Road Safety and the Legal Framework — [Mr Clive Betts in the Chair]

Part of the debate – in Westminster Hall at 9:45 am on 20th November 2018.

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Photo of John Lamont John Lamont Conservative, Berwickshire, Roxburgh and Selkirk 9:45 am, 20th November 2018

The hon. Gentleman makes an important point, but for the sake of our justice system, it cannot be right that a life is lost and the person responsible for that loss of life faces only a £200 penalty as a consequence. There is surely something fundamentally wrong with our justice system if that is how it works. It is clearly not good either for the victim or for their friends and family if justice is not seen to be delivered, so I think there is a strong case to look at sentencing and the guidance given to the judiciary in such cases.

We are calling for a much wider review of road safety offences than is currently proposed. The Government have taken action, which is to be welcomed. The announcement of life sentences for causing death by dangerous driving while under the influence of drugs or alcohol was overdue, although it needs to be implemented soon. The Department for Transport also has plans for a pilot scheme that will offer driving instructors training to put cyclists’ safety at the forefront of their minds when teaching new drivers, and The Highway Code review, with a focus on cyclist and pedestrian safety, is also a good step forward. However, the Government need a wide-ranging review of motoring offences as a matter of urgency.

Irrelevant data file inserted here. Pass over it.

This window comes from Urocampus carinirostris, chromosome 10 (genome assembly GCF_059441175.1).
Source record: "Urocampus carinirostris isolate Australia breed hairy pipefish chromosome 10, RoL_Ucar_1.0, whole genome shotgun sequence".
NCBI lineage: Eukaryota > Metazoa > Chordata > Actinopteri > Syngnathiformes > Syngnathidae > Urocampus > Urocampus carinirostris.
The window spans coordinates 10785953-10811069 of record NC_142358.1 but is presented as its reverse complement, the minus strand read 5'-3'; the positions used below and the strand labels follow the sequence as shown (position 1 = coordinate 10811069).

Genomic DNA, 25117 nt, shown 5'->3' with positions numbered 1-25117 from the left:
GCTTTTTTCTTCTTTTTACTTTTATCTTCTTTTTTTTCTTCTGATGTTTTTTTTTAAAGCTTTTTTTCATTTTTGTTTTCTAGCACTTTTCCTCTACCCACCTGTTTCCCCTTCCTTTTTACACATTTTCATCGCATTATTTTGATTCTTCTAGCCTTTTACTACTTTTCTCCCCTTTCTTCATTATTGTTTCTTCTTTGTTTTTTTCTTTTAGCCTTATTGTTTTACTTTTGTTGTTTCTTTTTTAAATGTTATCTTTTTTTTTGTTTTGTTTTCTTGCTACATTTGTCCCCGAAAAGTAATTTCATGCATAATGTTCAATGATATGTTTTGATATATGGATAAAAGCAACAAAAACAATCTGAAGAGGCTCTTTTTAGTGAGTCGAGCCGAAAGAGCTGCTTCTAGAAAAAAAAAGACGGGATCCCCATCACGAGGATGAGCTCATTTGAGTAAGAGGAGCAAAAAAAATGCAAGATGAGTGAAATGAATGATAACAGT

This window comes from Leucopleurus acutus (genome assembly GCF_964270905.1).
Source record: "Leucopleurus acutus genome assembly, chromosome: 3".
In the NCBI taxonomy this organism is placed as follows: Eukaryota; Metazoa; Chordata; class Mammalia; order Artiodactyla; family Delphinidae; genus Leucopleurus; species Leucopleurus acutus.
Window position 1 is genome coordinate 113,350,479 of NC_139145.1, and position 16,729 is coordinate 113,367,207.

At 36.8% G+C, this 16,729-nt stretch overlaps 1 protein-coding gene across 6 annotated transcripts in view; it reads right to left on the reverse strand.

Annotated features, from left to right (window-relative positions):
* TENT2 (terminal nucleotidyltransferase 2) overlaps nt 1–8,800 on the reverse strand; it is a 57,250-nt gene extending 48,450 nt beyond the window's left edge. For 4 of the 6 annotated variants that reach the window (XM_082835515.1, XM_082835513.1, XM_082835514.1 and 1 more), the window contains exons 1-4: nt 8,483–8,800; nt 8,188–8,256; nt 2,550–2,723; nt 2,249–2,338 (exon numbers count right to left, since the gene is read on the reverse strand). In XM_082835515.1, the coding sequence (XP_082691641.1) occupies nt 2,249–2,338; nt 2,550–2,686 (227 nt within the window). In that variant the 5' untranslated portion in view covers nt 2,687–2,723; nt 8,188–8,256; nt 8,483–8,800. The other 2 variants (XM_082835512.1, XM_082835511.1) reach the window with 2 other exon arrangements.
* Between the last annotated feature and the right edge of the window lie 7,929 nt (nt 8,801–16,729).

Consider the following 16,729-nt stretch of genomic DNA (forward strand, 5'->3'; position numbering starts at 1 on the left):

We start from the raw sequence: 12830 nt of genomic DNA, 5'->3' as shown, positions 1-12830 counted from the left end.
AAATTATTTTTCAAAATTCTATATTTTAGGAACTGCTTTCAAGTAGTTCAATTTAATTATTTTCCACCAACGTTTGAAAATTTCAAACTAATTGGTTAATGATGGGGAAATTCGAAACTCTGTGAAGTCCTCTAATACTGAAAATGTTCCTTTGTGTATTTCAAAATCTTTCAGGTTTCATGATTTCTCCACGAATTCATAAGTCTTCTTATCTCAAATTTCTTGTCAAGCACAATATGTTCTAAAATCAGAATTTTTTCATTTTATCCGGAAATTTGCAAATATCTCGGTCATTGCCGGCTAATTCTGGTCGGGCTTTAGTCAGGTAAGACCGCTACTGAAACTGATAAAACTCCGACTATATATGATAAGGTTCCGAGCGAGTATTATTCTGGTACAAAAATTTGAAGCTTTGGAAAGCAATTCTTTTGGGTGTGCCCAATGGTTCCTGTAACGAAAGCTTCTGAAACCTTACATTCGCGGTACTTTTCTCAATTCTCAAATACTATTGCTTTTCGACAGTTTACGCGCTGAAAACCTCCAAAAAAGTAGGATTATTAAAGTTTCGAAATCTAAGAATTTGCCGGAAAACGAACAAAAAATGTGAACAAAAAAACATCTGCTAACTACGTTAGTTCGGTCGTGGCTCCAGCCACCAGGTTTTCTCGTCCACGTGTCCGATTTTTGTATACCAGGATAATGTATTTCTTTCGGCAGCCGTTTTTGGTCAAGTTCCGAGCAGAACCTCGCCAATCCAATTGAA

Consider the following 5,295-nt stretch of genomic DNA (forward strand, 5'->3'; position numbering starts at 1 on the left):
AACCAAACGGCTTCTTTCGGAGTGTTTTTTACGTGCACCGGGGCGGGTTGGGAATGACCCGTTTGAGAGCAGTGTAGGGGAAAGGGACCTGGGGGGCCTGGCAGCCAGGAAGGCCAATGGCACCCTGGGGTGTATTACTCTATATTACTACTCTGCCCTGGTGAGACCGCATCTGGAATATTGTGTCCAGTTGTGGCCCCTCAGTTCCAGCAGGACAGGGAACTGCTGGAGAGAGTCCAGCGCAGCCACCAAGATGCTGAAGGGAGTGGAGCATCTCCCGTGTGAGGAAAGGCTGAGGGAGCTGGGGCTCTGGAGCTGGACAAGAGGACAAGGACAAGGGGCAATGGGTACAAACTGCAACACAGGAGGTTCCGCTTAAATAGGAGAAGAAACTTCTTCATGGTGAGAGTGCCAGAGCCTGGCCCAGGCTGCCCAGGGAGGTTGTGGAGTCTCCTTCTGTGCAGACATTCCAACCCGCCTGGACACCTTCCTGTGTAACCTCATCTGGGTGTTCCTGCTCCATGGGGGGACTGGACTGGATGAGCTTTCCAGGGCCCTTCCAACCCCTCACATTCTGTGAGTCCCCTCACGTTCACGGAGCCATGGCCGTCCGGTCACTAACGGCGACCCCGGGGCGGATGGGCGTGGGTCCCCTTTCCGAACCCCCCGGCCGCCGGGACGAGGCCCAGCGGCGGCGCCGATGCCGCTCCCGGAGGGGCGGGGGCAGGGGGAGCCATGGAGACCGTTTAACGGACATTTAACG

The Government are right to look again at the law surrounding injury or fatalities caused by cyclists. I have every sympathy with Matt Briggs, who lost his wife, Kim, when she was killed by a reckless cyclist. Kim’s father is a constituent of mine who lives in Coldstream, my own town. It makes no sense to focus on cycling offences without reviewing the much greater number of motorist offences. It is time for the Government to improve road safety for our most vulnerable road users, clear up the inconsistencies caused by the current dangerous and careless driving offences, and review the law on penalty points and hit and run offences.

My party rightly has a reputation for being tough on crime, but I feel we make an exception as a party—indeed, we make an exception as a society—if the crime is committed behind the wheel. Perhaps it is because cars are so commonplace and so central to our daily lives that their potential danger has become normalised. It is time to tackle this issue and send out a clear message to the small minority of irresponsible motorists that the safety of vulnerable road users is more important. I look forward to hearing from colleagues during this debate and from the Minister at the end.